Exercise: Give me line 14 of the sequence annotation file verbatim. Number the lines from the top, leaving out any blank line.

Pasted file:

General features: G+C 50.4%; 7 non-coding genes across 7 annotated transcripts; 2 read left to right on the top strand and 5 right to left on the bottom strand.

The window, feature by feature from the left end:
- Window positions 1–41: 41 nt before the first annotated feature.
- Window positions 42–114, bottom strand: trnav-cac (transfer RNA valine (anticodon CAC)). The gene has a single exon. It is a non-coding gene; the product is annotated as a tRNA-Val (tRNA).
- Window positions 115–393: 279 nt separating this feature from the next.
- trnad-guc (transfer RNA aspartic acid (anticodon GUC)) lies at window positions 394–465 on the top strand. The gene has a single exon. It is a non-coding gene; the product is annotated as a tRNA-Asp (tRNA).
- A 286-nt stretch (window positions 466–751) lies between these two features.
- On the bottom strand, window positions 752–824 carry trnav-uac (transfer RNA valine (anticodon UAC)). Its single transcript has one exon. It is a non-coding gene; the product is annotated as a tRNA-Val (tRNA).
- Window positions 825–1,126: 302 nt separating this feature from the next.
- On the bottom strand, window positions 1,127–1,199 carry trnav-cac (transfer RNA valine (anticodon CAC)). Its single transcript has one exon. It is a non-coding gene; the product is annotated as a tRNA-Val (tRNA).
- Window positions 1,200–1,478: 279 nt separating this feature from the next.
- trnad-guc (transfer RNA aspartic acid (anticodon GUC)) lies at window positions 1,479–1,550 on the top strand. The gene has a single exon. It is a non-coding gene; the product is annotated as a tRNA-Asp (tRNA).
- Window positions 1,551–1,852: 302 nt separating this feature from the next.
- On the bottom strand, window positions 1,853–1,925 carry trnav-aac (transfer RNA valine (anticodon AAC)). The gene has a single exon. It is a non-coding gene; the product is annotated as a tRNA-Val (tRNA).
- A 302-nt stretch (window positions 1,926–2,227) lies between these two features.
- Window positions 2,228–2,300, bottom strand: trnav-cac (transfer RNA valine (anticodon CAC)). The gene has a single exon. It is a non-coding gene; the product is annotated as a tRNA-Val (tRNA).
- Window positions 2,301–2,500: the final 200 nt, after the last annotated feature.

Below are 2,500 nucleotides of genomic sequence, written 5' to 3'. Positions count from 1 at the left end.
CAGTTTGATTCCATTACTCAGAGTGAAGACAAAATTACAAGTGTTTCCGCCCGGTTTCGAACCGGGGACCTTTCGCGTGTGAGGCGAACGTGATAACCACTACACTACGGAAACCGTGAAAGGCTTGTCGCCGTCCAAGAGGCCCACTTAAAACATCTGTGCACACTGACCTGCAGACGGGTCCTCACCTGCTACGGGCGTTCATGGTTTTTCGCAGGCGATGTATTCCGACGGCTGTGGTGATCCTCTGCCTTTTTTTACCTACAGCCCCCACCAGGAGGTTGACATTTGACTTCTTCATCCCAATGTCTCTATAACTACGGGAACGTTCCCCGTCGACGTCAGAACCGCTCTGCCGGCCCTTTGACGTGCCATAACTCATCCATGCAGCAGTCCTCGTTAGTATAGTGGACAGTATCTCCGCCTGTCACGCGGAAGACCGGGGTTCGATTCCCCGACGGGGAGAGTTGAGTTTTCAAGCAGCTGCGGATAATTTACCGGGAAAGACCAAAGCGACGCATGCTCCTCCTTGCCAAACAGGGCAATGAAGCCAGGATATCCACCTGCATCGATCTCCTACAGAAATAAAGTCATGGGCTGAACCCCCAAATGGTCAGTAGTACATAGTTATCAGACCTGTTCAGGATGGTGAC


- On the bottom strand, window positions 1,853–1,925 carry trnav-aac (transfer RNA valine (anticodon AAC)). The gene has a single exon. It is a non-coding gene; the product is annotated as a tRNA-Val (tRNA).